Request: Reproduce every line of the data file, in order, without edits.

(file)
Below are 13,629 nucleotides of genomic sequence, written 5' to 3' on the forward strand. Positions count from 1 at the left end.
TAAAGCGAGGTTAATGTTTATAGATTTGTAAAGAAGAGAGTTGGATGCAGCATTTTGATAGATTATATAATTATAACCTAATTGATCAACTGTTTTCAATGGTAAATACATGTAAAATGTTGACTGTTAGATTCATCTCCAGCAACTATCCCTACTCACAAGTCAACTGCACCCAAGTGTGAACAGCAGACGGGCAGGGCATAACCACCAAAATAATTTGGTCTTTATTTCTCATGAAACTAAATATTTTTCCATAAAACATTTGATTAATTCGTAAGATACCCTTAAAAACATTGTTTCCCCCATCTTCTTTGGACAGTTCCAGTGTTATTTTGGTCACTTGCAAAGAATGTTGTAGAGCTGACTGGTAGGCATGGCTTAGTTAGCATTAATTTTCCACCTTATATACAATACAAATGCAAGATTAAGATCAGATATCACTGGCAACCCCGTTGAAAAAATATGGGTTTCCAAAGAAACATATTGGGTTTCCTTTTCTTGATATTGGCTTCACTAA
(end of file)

Below are 13,629 nucleotides of genomic sequence, written 5' to 3' on the forward strand. Positions count from 1 at the left end.
TAAAGCGAGGTTAATGTTTATAGATTTGTAAAGAAGAGAGTTGGATGCAGCATTTTGATAGATTATATAATTATAACCTAATTGATCAACTGTTTTCAATGGTAAATACATGTAAAATGTTGACTGTTAGATTCATCTCCAGCAACTATCCCTACTCACAAGTCAACTGCACCCAAGTGTGAACAGCAGACGGGCAGGGCATAACCACCAAAATAATTTGGTCTTTATTTCTCATGAAACTAAATATTTTTCCATAAAACATTTGATTAATTCGTAAGATACCCTTAAAAACATTGTTTCCCCCATCTTCTTTGGACAGTTCCAGTGTTATTTTGGTCACTTGCAAAGAATGTTGTAGAGCTGACTGGTAGGCATGGCTTAGTTAGCATTAATTTTCCACCTTATATACAATACAAATGCAAGATTAAGATCAGATATCACTGGCAACCCCGTTGAAAAAATATGGGTTTCCAAAGAAACATATTGGGTTTCCTTTTCTTGATATTGGCTTCACTAA